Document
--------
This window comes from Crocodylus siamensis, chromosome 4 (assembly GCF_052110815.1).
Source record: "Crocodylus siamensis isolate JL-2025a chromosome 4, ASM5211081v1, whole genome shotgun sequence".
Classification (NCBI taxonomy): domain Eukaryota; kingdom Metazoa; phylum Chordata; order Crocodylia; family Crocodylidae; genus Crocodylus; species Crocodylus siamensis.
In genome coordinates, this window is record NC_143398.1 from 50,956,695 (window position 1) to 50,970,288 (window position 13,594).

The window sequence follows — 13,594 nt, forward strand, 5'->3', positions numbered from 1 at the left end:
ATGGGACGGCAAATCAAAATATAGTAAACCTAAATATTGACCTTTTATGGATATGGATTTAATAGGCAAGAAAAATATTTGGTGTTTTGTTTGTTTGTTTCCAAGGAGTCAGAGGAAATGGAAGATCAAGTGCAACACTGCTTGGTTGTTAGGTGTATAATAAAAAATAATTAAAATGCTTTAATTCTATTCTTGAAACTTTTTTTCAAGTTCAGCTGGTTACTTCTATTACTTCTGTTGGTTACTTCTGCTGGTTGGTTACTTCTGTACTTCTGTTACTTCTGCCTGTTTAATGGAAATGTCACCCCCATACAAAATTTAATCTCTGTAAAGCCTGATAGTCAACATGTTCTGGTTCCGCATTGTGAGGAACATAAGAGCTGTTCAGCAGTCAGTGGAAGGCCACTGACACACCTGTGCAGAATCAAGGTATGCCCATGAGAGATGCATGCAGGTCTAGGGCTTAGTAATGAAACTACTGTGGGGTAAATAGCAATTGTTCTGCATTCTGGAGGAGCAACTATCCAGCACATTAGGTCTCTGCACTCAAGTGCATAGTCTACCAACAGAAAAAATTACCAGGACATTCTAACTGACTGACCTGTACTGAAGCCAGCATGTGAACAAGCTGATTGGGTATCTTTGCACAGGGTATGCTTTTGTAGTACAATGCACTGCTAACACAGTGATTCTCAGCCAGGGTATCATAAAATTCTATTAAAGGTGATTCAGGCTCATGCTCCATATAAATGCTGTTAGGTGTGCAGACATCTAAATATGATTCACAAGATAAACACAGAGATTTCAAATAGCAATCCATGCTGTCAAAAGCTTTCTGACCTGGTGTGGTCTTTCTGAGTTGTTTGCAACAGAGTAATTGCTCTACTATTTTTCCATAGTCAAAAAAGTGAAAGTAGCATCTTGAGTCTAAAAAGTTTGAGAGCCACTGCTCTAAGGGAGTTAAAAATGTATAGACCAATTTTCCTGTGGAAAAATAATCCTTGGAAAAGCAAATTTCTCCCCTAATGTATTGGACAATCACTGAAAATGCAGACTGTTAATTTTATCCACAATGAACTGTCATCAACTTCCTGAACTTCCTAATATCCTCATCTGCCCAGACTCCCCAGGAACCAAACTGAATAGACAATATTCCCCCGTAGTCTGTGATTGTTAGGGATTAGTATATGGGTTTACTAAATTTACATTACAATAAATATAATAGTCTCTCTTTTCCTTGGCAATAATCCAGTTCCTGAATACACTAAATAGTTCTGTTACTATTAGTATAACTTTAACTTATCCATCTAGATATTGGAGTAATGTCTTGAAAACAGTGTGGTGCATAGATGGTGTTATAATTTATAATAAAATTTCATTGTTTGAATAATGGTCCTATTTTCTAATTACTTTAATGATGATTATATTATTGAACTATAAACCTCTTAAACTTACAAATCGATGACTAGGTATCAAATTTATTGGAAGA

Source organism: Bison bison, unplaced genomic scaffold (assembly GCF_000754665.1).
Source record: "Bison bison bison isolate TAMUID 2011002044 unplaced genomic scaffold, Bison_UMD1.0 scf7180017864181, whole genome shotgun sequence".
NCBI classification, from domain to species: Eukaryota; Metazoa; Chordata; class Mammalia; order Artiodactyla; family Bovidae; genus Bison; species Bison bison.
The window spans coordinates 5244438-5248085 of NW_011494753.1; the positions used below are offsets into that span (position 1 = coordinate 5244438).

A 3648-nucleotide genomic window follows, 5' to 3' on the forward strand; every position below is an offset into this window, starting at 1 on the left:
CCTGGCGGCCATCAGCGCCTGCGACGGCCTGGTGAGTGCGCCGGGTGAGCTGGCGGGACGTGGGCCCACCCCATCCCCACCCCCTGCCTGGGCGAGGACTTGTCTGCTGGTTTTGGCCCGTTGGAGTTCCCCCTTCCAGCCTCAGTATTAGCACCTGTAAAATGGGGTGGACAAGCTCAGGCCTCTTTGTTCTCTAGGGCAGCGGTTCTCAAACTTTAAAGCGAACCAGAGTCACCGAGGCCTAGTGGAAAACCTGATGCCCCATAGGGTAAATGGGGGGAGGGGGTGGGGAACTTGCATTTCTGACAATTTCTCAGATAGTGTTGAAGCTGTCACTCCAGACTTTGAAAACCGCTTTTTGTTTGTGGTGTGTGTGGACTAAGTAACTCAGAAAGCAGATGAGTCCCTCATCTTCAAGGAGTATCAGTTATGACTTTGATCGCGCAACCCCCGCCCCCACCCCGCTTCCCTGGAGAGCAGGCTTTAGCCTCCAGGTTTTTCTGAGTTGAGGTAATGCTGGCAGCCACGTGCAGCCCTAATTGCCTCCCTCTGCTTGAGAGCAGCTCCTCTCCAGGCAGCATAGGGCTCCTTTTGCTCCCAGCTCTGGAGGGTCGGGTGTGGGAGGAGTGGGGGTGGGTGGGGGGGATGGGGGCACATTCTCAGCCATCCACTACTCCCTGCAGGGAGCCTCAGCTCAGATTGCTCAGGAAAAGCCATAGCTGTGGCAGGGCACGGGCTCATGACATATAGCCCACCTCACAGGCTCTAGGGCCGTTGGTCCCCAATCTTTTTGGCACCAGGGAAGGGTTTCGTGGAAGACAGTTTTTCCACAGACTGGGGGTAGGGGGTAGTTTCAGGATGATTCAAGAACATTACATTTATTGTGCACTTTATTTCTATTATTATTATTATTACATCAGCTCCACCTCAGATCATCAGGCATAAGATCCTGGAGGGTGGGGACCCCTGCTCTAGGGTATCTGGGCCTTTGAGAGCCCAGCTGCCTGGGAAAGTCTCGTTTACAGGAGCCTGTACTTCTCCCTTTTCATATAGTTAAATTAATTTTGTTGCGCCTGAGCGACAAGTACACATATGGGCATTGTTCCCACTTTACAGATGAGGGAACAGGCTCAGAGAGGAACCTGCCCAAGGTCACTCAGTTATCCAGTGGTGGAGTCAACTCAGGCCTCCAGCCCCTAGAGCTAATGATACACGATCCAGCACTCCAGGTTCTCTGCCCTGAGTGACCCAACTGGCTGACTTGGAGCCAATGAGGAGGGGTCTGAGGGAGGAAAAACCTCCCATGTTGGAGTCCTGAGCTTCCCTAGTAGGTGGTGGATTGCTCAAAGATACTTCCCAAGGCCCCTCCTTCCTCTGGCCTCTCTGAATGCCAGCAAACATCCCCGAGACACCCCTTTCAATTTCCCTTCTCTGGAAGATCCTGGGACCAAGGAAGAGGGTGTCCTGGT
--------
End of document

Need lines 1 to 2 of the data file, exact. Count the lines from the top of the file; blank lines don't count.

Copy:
This window comes from Crocodylus siamensis, chromosome 4 (assembly GCF_052110815.1).
Source record: "Crocodylus siamensis isolate JL-2025a chromosome 4, ASM5211081v1, whole genome shotgun sequence".